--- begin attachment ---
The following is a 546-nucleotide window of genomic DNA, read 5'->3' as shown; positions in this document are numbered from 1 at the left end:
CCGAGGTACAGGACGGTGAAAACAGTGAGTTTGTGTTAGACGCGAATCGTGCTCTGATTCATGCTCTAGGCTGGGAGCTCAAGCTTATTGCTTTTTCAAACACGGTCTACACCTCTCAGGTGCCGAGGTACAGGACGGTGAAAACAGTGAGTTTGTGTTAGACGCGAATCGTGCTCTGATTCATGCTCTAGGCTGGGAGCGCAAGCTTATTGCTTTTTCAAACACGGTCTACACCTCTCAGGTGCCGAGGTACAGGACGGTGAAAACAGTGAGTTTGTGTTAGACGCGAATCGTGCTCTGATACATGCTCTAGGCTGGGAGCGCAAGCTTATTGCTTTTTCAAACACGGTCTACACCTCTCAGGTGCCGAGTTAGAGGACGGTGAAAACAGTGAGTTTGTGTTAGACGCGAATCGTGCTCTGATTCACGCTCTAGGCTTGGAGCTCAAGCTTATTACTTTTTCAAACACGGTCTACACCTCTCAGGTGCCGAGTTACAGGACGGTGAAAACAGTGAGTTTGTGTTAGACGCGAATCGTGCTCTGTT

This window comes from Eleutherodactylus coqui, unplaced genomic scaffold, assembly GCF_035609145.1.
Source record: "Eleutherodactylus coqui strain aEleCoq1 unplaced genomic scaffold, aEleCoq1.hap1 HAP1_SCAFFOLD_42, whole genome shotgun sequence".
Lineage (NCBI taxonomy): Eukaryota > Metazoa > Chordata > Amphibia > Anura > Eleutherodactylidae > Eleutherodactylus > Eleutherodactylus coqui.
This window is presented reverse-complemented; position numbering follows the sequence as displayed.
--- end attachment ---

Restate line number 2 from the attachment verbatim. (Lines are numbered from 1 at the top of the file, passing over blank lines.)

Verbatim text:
CCGAGGTACAGGACGGTGAAAACAGTGAGTTTGTGTTAGACGCGAATCGTGCTCTGATTCATGCTCTAGGCTGGGAGCTCAAGCTTATTGCTTTTTCAAACACGGTCTACACCTCTCAGGTGCCGAGGTACAGGACGGTGAAAACAGTGAGTTTGTGTTAGACGCGAATCGTGCTCTGATTCATGCTCTAGGCTGGGAGCGCAAGCTTATTGCTTTTTCAAACACGGTCTACACCTCTCAGGTGCCGAGGTACAGGACGGTGAAAACAGTGAGTTTGTGTTAGACGCGAATCGTGCTCTGATACATGCTCTAGGCTGGGAGCGCAAGCTTATTGCTTTTTCAAACACGGTCTACACCTCTCAGGTGCCGAGTTAGAGGACGGTGAAAACAGTGAGTTTGTGTTAGACGCGAATCGTGCTCTGATTCACGCTCTAGGCTTGGAGCTCAAGCTTATTACTTTTTCAAACACGGTCTACACCTCTCAGGTGCCGAGTTACAGGACGGTGAAAACAGTGAGTTTGTGTTAGACGCGAATCGTGCTCTGTT